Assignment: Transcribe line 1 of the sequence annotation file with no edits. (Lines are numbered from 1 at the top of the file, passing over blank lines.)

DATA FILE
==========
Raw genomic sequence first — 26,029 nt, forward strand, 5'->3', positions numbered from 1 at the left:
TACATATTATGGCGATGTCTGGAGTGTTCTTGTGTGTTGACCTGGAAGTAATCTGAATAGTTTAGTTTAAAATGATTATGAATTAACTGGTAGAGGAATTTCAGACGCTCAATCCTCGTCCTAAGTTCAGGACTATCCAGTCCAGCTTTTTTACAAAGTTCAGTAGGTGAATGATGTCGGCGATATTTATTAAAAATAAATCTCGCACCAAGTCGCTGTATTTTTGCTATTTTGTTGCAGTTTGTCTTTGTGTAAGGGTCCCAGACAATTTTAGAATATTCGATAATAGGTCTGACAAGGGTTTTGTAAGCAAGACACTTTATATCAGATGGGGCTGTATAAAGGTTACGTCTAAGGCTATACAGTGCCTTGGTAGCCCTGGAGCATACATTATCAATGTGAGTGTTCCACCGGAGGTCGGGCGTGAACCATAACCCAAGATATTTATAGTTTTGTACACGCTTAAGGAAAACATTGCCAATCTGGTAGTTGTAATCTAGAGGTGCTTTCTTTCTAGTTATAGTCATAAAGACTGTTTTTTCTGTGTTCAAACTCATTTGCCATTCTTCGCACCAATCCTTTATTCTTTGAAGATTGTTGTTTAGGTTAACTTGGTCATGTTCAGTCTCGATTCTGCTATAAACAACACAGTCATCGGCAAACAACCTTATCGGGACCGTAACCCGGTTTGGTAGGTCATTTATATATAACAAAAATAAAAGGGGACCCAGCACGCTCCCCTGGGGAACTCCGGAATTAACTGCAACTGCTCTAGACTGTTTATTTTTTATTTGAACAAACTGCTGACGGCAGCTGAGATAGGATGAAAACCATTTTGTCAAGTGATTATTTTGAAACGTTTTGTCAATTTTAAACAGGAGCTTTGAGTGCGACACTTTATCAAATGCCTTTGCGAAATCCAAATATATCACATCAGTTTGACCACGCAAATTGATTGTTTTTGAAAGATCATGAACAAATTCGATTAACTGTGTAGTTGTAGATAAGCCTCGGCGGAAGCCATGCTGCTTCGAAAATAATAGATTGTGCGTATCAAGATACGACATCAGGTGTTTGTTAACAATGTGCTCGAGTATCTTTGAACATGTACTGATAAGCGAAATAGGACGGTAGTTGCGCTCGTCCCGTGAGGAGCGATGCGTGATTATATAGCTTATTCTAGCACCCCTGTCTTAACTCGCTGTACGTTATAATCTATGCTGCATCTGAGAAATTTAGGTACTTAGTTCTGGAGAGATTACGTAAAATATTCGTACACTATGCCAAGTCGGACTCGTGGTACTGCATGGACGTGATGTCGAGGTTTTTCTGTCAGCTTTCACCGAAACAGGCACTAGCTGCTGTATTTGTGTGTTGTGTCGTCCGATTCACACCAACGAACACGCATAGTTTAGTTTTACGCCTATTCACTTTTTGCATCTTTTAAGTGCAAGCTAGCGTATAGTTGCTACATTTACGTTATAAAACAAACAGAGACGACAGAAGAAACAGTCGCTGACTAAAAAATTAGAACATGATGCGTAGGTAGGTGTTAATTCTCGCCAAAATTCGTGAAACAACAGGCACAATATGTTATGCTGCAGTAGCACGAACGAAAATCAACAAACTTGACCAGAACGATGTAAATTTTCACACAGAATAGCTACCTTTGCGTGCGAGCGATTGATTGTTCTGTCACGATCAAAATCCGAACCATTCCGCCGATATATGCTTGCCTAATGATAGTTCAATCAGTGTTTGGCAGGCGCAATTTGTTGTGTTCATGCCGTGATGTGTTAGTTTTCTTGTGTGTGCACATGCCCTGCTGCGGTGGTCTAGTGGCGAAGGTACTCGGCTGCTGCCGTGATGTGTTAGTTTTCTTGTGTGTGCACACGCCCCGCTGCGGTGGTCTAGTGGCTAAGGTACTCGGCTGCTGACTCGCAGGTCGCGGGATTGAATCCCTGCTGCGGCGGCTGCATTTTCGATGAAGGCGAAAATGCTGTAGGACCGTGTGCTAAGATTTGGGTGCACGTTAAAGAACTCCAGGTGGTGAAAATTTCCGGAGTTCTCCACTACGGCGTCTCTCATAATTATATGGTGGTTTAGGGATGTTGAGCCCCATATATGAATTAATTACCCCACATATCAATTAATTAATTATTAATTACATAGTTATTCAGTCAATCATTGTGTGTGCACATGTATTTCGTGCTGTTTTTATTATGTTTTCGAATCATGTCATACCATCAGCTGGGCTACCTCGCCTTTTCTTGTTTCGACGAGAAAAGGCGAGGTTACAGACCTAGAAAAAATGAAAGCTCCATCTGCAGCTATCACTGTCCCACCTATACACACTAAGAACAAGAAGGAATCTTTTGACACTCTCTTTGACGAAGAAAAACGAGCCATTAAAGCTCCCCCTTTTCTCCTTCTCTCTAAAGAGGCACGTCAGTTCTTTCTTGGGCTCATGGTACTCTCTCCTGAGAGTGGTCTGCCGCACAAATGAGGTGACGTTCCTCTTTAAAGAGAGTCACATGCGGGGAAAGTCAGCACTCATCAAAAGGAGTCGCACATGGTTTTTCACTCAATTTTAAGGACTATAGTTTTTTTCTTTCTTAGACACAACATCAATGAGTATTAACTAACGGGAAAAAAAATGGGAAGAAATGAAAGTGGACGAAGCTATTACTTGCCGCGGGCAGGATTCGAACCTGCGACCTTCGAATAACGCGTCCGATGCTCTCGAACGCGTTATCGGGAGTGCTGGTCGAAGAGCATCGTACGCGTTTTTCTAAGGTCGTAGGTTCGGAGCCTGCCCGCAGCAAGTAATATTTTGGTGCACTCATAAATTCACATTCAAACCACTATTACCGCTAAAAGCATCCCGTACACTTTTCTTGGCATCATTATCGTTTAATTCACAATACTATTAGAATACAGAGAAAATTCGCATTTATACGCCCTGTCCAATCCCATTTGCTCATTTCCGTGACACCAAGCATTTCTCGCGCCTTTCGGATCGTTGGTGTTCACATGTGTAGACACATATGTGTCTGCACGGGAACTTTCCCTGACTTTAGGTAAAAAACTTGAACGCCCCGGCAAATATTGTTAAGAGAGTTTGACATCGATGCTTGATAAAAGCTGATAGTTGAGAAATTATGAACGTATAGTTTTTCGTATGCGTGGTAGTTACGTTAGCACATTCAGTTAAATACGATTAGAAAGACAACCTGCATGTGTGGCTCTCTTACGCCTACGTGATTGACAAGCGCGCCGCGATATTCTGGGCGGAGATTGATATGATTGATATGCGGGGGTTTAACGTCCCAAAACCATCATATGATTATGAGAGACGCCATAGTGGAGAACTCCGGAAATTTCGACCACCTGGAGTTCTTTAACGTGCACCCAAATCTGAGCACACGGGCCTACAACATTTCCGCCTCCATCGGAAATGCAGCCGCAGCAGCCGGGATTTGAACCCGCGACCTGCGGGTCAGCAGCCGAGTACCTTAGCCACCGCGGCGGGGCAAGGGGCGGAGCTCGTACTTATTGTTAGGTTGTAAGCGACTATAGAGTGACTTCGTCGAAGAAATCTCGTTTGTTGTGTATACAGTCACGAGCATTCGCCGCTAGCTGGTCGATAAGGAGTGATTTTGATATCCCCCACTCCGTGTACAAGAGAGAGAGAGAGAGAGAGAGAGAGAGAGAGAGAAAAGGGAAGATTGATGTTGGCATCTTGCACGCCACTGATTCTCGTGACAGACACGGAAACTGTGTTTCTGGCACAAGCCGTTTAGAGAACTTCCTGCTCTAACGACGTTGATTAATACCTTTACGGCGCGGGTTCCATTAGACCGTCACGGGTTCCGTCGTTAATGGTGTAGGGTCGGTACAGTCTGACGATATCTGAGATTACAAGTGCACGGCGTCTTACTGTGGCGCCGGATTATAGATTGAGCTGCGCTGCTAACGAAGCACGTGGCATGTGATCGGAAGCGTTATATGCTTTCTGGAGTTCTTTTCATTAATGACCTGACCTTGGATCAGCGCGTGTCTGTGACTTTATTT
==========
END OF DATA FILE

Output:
Raw genomic sequence first — 26,029 nt, forward strand, 5'->3', positions numbered from 1 at the left: